Why? Because as noted earlier, when an industry is transitioning from Stage 2 to Stage 3, one of the challenges is dealing with patent expirations.
While we don’t have the time to dive deep into patent strategies – and the creative ways they can be extended and defended – generally speaking, a patent lasts for 20 years.
But once the patent expires, the company’s government protected products are now exposed to greater competition.
Acquiring promising new IP enables development of next generation products while also bolstering freedom to operate (FTO), and protection against frivolous infringement lawsuits “Patent Trolls”.
Interestingly enough, Dr. Kleiner successfully sold several patents to a major public company for a significant sum in 2012.
But after acquiring a patent outright, an acquiring company still has the task of actually developing the device, clearing it with regulators, collecting clinical data on its efficacy, and then fully commercializing the patented technology.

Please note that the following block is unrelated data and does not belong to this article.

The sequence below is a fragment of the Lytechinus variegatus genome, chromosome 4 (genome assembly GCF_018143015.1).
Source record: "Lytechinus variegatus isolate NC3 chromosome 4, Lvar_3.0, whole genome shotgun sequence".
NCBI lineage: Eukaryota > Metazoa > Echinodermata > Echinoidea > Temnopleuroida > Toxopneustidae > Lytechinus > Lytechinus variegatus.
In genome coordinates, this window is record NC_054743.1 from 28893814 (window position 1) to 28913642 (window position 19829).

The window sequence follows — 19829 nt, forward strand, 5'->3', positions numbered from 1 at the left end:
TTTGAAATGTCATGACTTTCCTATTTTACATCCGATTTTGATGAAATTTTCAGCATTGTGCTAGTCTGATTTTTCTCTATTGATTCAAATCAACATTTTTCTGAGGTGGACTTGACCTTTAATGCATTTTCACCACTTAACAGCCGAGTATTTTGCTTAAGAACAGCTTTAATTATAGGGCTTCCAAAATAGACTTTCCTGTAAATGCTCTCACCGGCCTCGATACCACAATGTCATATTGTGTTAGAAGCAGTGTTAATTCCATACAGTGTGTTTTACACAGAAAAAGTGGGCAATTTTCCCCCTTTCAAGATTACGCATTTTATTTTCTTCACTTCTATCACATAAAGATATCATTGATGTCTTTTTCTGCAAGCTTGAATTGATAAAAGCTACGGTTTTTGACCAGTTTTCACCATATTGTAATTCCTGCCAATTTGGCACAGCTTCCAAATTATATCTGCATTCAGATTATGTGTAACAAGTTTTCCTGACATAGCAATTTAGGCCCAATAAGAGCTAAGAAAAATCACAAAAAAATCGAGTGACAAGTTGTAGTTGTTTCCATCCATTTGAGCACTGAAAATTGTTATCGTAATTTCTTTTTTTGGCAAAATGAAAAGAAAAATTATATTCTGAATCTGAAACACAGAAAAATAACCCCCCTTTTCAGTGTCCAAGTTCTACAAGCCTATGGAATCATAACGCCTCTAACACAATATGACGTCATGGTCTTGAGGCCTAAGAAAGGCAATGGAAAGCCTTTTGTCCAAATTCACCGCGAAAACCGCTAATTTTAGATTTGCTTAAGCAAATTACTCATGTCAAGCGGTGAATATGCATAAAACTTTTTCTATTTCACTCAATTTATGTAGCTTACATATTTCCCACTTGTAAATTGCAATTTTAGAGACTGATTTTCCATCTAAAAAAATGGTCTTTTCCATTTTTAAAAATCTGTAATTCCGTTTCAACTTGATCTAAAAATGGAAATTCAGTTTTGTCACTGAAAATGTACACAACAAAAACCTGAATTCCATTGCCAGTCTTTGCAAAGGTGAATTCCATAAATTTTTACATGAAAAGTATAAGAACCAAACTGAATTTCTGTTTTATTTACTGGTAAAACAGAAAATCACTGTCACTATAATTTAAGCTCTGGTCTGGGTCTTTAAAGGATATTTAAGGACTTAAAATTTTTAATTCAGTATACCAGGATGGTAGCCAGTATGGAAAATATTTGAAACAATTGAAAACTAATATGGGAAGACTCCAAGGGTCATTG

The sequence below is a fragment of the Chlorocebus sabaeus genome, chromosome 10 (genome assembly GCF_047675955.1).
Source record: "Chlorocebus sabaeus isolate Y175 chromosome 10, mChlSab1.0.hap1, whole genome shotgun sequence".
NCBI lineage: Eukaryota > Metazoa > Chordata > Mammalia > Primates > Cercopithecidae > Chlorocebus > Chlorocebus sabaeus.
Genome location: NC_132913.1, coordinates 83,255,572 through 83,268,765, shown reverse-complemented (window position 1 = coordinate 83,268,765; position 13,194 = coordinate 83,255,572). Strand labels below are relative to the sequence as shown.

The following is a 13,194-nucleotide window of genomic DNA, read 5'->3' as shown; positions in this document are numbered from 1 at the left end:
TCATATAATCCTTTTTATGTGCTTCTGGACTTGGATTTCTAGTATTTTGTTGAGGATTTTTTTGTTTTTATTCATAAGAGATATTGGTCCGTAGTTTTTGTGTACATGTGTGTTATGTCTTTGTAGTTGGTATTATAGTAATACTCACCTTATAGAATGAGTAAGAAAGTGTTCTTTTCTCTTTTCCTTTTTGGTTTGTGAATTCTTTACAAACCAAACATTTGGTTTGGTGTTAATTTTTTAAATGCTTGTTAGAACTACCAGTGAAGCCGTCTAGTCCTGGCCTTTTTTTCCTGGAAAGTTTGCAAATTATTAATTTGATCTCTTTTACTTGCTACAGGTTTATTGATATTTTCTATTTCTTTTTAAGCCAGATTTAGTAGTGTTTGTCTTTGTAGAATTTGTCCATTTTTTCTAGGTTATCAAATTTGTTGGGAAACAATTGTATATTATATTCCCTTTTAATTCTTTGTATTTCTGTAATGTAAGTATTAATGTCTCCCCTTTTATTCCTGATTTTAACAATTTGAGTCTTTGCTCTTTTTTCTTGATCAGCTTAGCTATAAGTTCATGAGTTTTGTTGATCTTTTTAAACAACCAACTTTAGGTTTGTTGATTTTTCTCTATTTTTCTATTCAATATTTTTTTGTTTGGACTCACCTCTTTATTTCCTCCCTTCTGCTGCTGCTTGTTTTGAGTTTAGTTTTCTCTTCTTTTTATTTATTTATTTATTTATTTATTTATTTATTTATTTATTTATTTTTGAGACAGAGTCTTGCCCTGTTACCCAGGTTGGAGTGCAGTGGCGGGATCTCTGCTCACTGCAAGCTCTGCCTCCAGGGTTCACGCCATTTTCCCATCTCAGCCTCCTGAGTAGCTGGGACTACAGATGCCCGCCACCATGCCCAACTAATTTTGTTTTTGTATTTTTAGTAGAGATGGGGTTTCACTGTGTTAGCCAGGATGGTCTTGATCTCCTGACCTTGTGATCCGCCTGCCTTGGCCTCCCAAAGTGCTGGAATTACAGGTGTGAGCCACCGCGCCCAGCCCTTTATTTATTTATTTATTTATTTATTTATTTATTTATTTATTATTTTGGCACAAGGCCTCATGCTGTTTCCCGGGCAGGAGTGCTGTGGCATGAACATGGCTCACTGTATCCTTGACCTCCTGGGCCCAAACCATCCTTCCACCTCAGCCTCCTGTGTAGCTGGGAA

For this reason, the MedTech industry has moved away from buying unfinished products and undeveloped patents in exchange for finished products with patent defense.
“If you think about the industry end markets are not growing anymore,” says Glenn Novarro, senior analyst at RBC Capital Markets, in a recent interview.
“When I started doing this 14, 15 years ago, ICD, spine, stents, these were all double-digit growth markets and pricing would go up every year. Now pricing goes down every year and units are flat to low single digits and if you add it all up, these markets are flat to down.”
This – on top of fears that the FDA 510(k) process may change – encourage companies to seek growth through acquisition vs innovation.